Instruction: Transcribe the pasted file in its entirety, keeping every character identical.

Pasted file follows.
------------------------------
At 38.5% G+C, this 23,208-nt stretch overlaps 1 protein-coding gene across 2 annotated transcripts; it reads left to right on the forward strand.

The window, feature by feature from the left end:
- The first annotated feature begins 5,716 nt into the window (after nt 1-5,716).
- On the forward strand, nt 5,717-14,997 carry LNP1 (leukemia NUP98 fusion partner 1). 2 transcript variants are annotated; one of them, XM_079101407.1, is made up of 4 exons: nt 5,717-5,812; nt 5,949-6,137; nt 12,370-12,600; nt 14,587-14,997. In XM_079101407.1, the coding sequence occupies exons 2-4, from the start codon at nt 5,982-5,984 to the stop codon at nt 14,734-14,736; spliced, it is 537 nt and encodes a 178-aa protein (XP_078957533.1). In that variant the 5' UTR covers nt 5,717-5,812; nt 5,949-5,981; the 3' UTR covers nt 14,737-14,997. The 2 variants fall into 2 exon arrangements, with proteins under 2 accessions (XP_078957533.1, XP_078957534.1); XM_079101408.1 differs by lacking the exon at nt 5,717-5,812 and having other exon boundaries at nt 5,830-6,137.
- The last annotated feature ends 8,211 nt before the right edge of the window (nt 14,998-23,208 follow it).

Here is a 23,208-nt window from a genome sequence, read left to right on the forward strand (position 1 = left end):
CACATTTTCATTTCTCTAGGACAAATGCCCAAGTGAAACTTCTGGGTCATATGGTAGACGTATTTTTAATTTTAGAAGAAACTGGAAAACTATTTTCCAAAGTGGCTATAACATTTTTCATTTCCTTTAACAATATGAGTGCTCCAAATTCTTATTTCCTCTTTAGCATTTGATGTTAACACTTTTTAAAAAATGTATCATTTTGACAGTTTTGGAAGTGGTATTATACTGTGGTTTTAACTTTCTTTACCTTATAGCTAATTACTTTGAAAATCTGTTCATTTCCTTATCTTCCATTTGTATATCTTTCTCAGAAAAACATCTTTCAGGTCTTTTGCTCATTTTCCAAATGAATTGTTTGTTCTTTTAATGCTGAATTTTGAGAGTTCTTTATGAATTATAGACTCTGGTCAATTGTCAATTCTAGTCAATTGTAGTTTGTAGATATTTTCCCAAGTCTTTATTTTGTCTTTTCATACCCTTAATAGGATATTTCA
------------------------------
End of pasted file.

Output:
At 38.5% G+C, this 23,208-nt stretch overlaps 1 protein-coding gene across 2 annotated transcripts; it reads left to right on the forward strand.

The window, feature by feature from the left end:
- The first annotated feature begins 5,716 nt into the window (after nt 1-5,716).
- On the forward strand, nt 5,717-14,997 carry LNP1 (leukemia NUP98 fusion partner 1). 2 transcript variants are annotated; one of them, XM_079101407.1, is made up of 4 exons: nt 5,717-5,812; nt 5,949-6,137; nt 12,370-12,600; nt 14,587-14,997. In XM_079101407.1, the coding sequence occupies exons 2-4, from the start codon at nt 5,982-5,984 to the stop codon at nt 14,734-14,736; spliced, it is 537 nt and encodes a 178-aa protein (XP_078957533.1). In that variant the 5' UTR covers nt 5,717-5,812; nt 5,949-5,981; the 3' UTR covers nt 14,737-14,997. The 2 variants fall into 2 exon arrangements, with proteins under 2 accessions (XP_078957533.1, XP_078957534.1); XM_079101408.1 differs by lacking the exon at nt 5,717-5,812 and having other exon boundaries at nt 5,830-6,137.
- The last annotated feature ends 8,211 nt before the right edge of the window (nt 14,998-23,208 follow it).

Here is a 23,208-nt window from a genome sequence, read left to right on the forward strand (position 1 = left end):
CACATTTTCATTTCTCTAGGACAAATGCCCAAGTGAAACTTCTGGGTCATATGGTAGACGTATTTTTAATTTTAGAAGAAACTGGAAAACTATTTTCCAAAGTGGCTATAACATTTTTCATTTCCTTTAACAATATGAGTGCTCCAAATTCTTATTTCCTCTTTAGCATTTGATGTTAACACTTTTTAAAAAATGTATCATTTTGACAGTTTTGGAAGTGGTATTATACTGTGGTTTTAACTTTCTTTACCTTATAGCTAATTACTTTGAAAATCTGTTCATTTCCTTATCTTCCATTTGTATATCTTTCTCAGAAAAACATCTTTCAGGTCTTTTGCTCATTTTCCAAATGAATTGTTTGTTCTTTTAATGCTGAATTTTGAGAGTTCTTTATGAATTATAGACTCTGGTCAATTGTCAATTCTAGTCAATTGTAGTTTGTAGATATTTTCCCAAGTCTTTATTTTGTCTTTTCATACCCTTAATAGGATATTTCA